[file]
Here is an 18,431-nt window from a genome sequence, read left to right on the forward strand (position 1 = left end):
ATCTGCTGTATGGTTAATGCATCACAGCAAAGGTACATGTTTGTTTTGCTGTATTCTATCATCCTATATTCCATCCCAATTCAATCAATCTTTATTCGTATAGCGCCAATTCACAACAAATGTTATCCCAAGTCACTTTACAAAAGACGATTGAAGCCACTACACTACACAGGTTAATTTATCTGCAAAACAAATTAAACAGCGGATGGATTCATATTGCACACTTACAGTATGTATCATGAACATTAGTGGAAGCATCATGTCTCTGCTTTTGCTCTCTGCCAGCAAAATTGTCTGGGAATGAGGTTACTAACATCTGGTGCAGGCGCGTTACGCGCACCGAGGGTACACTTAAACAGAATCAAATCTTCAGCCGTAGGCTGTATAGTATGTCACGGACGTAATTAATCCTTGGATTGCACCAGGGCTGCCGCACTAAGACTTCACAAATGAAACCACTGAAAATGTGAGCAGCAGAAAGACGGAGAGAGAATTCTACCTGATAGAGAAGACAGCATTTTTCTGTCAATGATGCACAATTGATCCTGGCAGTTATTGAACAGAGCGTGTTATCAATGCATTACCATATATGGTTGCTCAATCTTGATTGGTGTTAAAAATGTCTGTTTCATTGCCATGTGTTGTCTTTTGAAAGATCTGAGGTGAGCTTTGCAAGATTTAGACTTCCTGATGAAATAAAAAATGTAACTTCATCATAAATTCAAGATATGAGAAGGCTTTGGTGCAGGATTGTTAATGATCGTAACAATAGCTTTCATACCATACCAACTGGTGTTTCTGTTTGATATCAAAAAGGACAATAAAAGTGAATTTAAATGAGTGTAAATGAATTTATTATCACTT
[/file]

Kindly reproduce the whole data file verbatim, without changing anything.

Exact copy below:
Here is an 18,431-nt window from a genome sequence, read left to right on the forward strand (position 1 = left end):
ATCTGCTGTATGGTTAATGCATCACAGCAAAGGTACATGTTTGTTTTGCTGTATTCTATCATCCTATATTCCATCCCAATTCAATCAATCTTTATTCGTATAGCGCCAATTCACAACAAATGTTATCCCAAGTCACTTTACAAAAGACGATTGAAGCCACTACACTACACAGGTTAATTTATCTGCAAAACAAATTAAACAGCGGATGGATTCATATTGCACACTTACAGTATGTATCATGAACATTAGTGGAAGCATCATGTCTCTGCTTTTGCTCTCTGCCAGCAAAATTGTCTGGGAATGAGGTTACTAACATCTGGTGCAGGCGCGTTACGCGCACCGAGGGTACACTTAAACAGAATCAAATCTTCAGCCGTAGGCTGTATAGTATGTCACGGACGTAATTAATCCTTGGATTGCACCAGGGCTGCCGCACTAAGACTTCACAAATGAAACCACTGAAAATGTGAGCAGCAGAAAGACGGAGAGAGAATTCTACCTGATAGAGAAGACAGCATTTTTCTGTCAATGATGCACAATTGATCCTGGCAGTTATTGAACAGAGCGTGTTATCAATGCATTACCATATATGGTTGCTCAATCTTGATTGGTGTTAAAAATGTCTGTTTCATTGCCATGTGTTGTCTTTTGAAAGATCTGAGGTGAGCTTTGCAAGATTTAGACTTCCTGATGAAATAAAAAATGTAACTTCATCATAAATTCAAGATATGAGAAGGCTTTGGTGCAGGATTGTTAATGATCGTAACAATAGCTTTCATACCATACCAACTGGTGTTTCTGTTTGATATCAAAAAGGACAATAAAAGTGAATTTAAATGAGTGTAAATGAATTTATTATCACTT